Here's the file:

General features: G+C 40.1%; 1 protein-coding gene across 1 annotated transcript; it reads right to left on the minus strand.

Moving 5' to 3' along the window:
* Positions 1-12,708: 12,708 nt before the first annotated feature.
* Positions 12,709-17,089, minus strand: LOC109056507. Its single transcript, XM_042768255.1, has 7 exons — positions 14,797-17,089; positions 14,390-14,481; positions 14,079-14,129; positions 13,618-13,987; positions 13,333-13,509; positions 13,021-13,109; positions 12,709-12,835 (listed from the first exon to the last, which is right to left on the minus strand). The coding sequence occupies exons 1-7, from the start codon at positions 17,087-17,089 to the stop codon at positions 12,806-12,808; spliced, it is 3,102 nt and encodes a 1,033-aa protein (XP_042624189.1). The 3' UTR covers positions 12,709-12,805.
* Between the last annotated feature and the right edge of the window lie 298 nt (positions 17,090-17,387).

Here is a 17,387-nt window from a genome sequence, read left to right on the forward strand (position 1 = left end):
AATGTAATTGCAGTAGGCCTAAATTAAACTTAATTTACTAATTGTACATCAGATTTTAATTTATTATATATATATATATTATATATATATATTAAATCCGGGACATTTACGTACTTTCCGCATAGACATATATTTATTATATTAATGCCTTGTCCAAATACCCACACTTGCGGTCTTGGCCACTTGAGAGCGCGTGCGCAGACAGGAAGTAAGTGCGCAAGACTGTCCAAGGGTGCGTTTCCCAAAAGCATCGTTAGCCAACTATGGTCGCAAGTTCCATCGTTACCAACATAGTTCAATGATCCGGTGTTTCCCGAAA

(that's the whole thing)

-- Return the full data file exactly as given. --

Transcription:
General features: G+C 40.1%; 1 protein-coding gene across 1 annotated transcript; it reads right to left on the minus strand.

Moving 5' to 3' along the window:
* Positions 1-12,708: 12,708 nt before the first annotated feature.
* Positions 12,709-17,089, minus strand: LOC109056507. Its single transcript, XM_042768255.1, has 7 exons — positions 14,797-17,089; positions 14,390-14,481; positions 14,079-14,129; positions 13,618-13,987; positions 13,333-13,509; positions 13,021-13,109; positions 12,709-12,835 (listed from the first exon to the last, which is right to left on the minus strand). The coding sequence occupies exons 1-7, from the start codon at positions 17,087-17,089 to the stop codon at positions 12,806-12,808; spliced, it is 3,102 nt and encodes a 1,033-aa protein (XP_042624189.1). The 3' UTR covers positions 12,709-12,805.
* Between the last annotated feature and the right edge of the window lie 298 nt (positions 17,090-17,387).

Here is a 17,387-nt window from a genome sequence, read left to right on the forward strand (position 1 = left end):
AATGTAATTGCAGTAGGCCTAAATTAAACTTAATTTACTAATTGTACATCAGATTTTAATTTATTATATATATATATATTATATATATATATTAAATCCGGGACATTTACGTACTTTCCGCATAGACATATATTTATTATATTAATGCCTTGTCCAAATACCCACACTTGCGGTCTTGGCCACTTGAGAGCGCGTGCGCAGACAGGAAGTAAGTGCGCAAGACTGTCCAAGGGTGCGTTTCCCAAAAGCATCGTTAGCCAACTATGGTCGCAAGTTCCATCGTTACCAACATAGTTCAATGATCCGGTGTTTCCCGAAA